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Book Review – We Are Not Here to Be Bystanders: A Memoir of Love and Resistance

We Are Not Here to Be Bystanders

The following book review of We Are Not Here to Be Bystanders: A Memoir of Love and Resistance is written by Mary’s Pence Executive Director Katherine Wojtan. The book will be discussed at our November 10th book discussion on Zoom. Visit us online for more information about joining the conversation.

I am grateful for brave and committed women working for justice, especially those that take risks to make the world a better place. Linda Sarsour is definitely one of those women. 

Linda is a Palestinian Muslim and grew up in Brooklyn.  She followed the lead of her beloved Aunt Basemah into community work. Her skills and spirit opened doors for more involvement and bigger roles. As a result of Linda’s work she has experienced threats and been under surveillance, she has struggled to balance family and activism, and she has faced fears and formed an intense community.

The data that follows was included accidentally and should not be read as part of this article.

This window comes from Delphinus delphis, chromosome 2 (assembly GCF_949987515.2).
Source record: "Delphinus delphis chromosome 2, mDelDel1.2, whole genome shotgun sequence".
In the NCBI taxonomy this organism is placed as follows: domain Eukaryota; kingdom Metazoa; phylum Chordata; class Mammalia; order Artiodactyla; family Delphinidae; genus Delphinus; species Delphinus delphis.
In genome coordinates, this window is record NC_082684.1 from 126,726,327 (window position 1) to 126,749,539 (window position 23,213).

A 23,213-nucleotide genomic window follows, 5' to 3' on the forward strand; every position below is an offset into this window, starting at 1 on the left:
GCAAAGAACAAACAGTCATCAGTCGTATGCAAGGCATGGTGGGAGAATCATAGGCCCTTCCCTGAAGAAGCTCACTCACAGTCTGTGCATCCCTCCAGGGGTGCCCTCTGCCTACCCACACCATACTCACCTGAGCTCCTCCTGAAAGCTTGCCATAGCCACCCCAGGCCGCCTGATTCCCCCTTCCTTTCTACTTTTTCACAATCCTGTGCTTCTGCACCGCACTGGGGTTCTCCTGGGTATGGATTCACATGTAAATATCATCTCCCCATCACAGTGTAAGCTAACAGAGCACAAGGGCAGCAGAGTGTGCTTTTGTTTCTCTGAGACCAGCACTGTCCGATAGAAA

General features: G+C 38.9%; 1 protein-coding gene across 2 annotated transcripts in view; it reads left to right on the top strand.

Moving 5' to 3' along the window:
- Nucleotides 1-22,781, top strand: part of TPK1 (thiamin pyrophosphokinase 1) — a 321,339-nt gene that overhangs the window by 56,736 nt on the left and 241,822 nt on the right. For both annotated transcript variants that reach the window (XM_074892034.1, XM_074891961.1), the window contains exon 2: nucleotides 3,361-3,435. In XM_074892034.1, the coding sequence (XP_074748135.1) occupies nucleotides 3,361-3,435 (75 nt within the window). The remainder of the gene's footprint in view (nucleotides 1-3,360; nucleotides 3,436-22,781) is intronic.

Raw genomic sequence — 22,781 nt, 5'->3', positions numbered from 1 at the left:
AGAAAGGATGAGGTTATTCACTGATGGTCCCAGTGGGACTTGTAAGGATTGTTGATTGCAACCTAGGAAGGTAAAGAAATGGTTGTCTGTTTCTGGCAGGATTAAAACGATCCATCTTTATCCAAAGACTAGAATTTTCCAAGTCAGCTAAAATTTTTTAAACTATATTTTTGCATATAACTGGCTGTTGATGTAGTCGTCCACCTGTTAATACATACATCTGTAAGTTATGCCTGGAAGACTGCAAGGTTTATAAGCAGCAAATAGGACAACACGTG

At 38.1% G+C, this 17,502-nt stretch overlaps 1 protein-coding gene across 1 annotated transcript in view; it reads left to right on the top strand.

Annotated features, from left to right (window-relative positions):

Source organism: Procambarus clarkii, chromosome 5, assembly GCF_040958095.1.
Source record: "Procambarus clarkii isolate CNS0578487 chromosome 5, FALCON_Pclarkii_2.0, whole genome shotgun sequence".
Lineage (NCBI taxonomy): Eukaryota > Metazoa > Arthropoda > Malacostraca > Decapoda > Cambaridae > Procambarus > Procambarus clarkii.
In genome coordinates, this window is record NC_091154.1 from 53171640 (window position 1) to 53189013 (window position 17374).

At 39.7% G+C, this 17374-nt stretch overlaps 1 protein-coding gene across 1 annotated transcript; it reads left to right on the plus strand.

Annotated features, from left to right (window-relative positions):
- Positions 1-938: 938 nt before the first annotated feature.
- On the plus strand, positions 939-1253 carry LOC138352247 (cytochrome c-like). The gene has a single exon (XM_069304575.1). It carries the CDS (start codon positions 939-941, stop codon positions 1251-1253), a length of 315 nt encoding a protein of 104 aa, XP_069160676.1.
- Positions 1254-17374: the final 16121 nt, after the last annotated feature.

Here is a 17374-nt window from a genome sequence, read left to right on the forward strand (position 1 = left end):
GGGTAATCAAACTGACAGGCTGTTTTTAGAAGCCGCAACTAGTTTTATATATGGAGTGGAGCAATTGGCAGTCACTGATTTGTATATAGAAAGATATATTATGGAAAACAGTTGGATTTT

For me, it was specially moving to read the experience of Muslims in New York City after 9-11.  The shift is visceral immediately after the attack; as Linda says, “we had all been transformed from ordinary, everyday New Yorkers who happened to worship as Muslims to a suspect class.” The requirement for many noncitizen Muslims to register with the government, the attempts to infiltrate Muslim organizations, and the creation of watchlists of community organizers (including Linda) created widespread fear in the community; the reality is sobering. 

Linda’s involvement in the Women’s March as national co-chair in 2017, following the election of President Trump, is inspiring and disconcerting at the same time.  The work of the team organizing the event is amazing.  It took tremendous effort, at lightning speed, to make it happen, and its impact was felt across the country and the world.  The inside story of how the event became multiracial and intersectional highlights the struggles of coming together and the urgency that our movements maintain going forward. 

The account of Linda’s work is wrapped up in stories of family, motherhood, and community. I found her book to be inspiring; it calls us to action for a better world, out of love.

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